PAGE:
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Canada (161,962)
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EC238 (54)
Karen Huff (33)
Chapter 18

Chapter 18 EC238.docx

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Karen Huff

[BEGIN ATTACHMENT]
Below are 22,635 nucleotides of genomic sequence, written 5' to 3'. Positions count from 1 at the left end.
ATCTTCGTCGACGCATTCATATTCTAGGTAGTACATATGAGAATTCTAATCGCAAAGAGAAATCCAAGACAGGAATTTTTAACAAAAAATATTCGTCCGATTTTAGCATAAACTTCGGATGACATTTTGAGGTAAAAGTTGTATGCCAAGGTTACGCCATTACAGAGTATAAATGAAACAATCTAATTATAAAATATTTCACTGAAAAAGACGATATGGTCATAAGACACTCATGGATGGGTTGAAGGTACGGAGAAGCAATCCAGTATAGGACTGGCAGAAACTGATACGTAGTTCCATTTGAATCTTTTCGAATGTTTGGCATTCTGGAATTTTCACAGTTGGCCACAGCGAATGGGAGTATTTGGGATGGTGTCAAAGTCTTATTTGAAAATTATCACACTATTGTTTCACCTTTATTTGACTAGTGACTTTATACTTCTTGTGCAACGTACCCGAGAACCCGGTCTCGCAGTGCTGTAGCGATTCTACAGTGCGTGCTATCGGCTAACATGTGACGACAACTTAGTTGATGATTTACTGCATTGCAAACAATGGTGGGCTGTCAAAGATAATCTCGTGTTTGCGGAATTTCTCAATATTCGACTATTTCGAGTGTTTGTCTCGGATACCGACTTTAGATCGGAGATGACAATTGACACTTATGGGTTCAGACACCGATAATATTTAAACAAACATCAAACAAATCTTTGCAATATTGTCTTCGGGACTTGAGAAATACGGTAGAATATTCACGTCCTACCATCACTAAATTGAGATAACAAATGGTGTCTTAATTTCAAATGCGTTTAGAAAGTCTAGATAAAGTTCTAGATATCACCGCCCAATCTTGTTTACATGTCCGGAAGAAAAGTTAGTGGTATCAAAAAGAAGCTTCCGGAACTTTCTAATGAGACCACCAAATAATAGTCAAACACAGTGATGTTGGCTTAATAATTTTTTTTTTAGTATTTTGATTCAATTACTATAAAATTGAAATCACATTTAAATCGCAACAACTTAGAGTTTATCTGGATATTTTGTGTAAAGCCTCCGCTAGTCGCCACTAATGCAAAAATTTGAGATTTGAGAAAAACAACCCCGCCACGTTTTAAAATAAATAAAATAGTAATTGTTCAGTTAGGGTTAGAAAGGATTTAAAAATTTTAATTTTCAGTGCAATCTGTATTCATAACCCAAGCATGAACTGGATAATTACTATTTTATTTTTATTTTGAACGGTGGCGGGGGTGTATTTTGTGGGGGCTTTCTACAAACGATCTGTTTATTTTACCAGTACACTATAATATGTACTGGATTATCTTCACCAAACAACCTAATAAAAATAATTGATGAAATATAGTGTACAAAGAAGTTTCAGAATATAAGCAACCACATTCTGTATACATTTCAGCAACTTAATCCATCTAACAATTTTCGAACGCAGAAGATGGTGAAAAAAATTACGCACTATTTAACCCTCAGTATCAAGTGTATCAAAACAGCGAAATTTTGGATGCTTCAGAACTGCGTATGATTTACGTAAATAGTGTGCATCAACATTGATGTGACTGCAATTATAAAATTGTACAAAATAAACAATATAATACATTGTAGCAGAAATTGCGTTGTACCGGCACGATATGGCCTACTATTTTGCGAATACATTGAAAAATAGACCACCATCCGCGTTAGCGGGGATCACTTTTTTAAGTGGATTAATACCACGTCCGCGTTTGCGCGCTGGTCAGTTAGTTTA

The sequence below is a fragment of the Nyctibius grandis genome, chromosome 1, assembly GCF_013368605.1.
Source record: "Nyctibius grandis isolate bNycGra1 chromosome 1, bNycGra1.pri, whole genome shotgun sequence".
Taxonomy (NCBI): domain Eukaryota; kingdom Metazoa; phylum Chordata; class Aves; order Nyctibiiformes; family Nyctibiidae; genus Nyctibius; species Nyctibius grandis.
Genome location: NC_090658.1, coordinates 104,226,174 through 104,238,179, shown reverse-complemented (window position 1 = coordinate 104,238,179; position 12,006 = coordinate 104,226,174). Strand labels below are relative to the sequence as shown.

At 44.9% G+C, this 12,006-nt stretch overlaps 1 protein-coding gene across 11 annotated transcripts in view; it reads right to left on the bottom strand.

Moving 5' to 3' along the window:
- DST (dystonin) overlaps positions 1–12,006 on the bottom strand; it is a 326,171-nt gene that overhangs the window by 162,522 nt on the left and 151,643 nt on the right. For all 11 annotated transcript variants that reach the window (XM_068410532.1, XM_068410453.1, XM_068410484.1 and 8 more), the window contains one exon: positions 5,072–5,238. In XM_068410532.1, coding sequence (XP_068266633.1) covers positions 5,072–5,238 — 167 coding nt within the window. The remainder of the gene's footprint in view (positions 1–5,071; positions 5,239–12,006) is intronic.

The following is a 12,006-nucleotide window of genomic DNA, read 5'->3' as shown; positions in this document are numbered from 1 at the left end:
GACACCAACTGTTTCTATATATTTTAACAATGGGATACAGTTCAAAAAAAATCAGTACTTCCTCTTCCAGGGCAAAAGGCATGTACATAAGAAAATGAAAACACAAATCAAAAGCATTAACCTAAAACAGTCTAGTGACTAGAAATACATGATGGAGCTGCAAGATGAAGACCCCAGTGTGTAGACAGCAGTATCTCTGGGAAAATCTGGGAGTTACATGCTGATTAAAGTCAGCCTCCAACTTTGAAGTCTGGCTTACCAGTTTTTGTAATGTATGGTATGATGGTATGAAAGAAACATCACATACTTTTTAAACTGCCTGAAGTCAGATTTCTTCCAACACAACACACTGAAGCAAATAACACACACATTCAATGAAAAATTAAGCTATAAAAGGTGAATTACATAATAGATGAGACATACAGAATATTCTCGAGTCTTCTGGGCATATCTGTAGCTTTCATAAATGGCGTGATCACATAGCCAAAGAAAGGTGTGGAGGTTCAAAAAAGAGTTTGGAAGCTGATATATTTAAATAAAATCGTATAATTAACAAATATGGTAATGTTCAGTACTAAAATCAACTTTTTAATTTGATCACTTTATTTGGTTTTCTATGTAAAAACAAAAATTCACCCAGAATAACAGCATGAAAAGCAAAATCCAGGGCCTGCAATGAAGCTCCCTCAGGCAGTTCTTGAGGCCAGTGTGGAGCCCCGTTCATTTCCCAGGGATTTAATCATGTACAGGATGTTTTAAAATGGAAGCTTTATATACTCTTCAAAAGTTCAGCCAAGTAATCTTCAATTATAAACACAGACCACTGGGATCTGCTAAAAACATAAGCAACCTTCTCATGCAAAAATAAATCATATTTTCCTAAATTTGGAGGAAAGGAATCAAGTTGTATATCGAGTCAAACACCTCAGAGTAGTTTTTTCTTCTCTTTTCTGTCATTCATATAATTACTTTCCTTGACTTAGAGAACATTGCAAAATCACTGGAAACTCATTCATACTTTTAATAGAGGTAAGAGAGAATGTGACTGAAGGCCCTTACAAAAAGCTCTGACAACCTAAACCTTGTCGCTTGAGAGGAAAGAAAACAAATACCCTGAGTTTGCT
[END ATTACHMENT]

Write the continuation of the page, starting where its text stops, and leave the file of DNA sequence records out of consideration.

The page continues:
EC238 Chapter 18 – Policy on Toxic and Hazardous Substances Week 11 Canadian Policies to Reduce Emissions of Toxic Substances -The discussion of toxics policies is divided into two topics – policies dealing with the emission of toxic substances and the management of the disposal and storage of toxic substances CEPA, 1999 -The Canadian Environmental Protection Act of 1999 amalgamates, supersedes, and works in conjunction with other federal regulations dealing with toxic substances -Gives the federal government: 1. The right to obtain information from manufacturers, processors, and importers of substances Environment Canada considers dangerous 2. The power to conduct research on dangerous substances in co-operation with provincial governments; and 3. The right to prevent discharges of substances authorized jointly by the Minister of the Environment and Minister of Health and Welfare that “pose a significant danger to human health of the environment” -A substance is toxic if it enters or may enter the environment in a quantity or concentration that: -Has or may have an immediate or long-term harmful effect on the environment or its biological diversity; -Constitutes or may constitute a danger to the environment on which life depends; or -Constitutes or may constitute a danger in Canada to human life or health -Environment Canada has the authority to monitor all sources of toxics to enforce any regulations established -CEPA gives the federal government a strong legislative basis for regulation -CEPA relies on command-and-control policies -One of the goals of releasing NPRI data to the public is to provide incentives for polluters to voluntarily reduce their emissions even when there is no regulation requiring them to do so – voluntary compliance Economic Issues in Hazardous Waste Management -Hazardous waste consists of a diverse set of materials: waste oils, solvents, and liquids containing metals, acids, and so on -Hazardous waste generation is not spread evenly over the country -The two major pathways leading to damage are though accidental releases and through releases stemming from improper handling, either at the site of use or at waste-disposal facilities -Canada is only beginning to address the problems associated with toxic waste disposal and storage -Federal jurisdiction over hazardous waste disposal and management is limited to
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